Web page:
In a bit of good news today, the American Cancer Society reports that as of Wednesday, its 100th birthday, two out of three people who are diagnosed with cancer today will survive for at least five years, and cancer rates in the U.S. are down 20 percent overall since the 1990s.

ACS was founded in 1913 by a group of 15 doctors and businessmen in New York City, under the name “American Society for the Control of Cancer.” Life expectancy in the U.S. then was under 50, and at the time the biggest killer diseases were the flu, pneumonia and tuberculosis. "Cancer is a disease of aging, so as people live longer there will be more cancer," Dr. Michael Kastan, executive director of Duke University's Cancer Institute, told AP.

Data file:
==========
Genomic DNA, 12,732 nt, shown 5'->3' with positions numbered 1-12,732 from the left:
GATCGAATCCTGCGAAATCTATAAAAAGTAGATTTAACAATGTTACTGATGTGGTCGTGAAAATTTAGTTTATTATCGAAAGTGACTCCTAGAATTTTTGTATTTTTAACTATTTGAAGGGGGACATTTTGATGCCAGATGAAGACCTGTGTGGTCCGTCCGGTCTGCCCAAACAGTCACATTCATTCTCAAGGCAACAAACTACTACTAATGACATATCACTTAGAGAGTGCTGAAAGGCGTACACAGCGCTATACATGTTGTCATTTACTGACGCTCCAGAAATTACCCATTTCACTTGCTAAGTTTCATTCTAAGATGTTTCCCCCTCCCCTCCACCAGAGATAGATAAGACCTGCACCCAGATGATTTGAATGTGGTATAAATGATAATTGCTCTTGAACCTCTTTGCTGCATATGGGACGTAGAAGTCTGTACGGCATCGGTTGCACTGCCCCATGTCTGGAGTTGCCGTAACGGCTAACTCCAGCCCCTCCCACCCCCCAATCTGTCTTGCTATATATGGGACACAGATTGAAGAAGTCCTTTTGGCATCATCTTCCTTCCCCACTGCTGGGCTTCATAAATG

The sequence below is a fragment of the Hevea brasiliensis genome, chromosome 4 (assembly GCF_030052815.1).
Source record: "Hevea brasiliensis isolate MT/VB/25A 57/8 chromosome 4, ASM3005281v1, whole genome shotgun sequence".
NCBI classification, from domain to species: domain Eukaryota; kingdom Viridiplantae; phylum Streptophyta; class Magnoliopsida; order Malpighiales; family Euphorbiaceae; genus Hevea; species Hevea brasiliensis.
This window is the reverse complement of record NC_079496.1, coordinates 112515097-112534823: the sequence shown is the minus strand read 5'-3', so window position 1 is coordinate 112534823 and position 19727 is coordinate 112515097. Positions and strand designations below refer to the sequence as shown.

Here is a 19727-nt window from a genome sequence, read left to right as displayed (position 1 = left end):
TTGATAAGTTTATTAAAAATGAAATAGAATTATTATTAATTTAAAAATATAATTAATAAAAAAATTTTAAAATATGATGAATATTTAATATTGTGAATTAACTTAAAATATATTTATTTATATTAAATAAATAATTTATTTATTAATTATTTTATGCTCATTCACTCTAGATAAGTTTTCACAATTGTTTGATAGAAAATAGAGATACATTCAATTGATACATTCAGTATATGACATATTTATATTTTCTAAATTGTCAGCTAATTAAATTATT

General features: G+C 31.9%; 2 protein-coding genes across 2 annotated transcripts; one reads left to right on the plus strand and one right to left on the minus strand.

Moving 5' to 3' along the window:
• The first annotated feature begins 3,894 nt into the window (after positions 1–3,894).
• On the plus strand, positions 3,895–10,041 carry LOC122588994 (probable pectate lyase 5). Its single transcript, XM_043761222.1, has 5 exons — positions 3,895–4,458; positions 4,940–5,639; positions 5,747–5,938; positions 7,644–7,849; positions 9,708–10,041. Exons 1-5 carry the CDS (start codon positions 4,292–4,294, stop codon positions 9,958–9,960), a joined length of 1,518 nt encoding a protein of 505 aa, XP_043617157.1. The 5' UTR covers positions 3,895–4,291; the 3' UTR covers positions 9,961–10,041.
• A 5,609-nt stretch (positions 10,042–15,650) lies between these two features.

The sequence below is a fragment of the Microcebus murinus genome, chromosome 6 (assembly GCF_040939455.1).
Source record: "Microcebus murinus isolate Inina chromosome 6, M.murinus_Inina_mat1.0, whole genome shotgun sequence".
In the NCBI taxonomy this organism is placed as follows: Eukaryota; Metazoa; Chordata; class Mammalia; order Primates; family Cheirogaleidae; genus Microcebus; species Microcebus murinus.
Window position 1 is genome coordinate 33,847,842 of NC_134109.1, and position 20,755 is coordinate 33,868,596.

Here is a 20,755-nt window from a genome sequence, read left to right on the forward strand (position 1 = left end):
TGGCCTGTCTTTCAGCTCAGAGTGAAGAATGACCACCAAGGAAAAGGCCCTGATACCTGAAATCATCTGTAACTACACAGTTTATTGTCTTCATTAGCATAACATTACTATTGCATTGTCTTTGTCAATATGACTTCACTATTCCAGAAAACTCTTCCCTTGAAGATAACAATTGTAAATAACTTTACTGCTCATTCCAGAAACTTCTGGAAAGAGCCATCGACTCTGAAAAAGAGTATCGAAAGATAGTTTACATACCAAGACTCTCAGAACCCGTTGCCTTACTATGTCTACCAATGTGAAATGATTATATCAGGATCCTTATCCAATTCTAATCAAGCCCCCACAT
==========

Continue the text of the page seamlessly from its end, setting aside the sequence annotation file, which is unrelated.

"In 1970, it was projected that cancer incidence and mortality would continue to rise beyond the year 2000," Vincent T. DeVita, Jr., M.D., national volunteer president of the American Cancer Society, said in a statement on the group’s website. "Today, not only have mortality rates declined since the early 1990s, but we're averting more than 400 cancer deaths every day."

AP reported that in 2011 the ACS had revenues of $925 million. The Society is also known for pushing women to get Pap tests and mammograms, which they say has contributed to a 70 percent decline in uterine and cervical cancer. According to the Center for Disease Control, approximately 12.7 million people worldwide get cancer every year.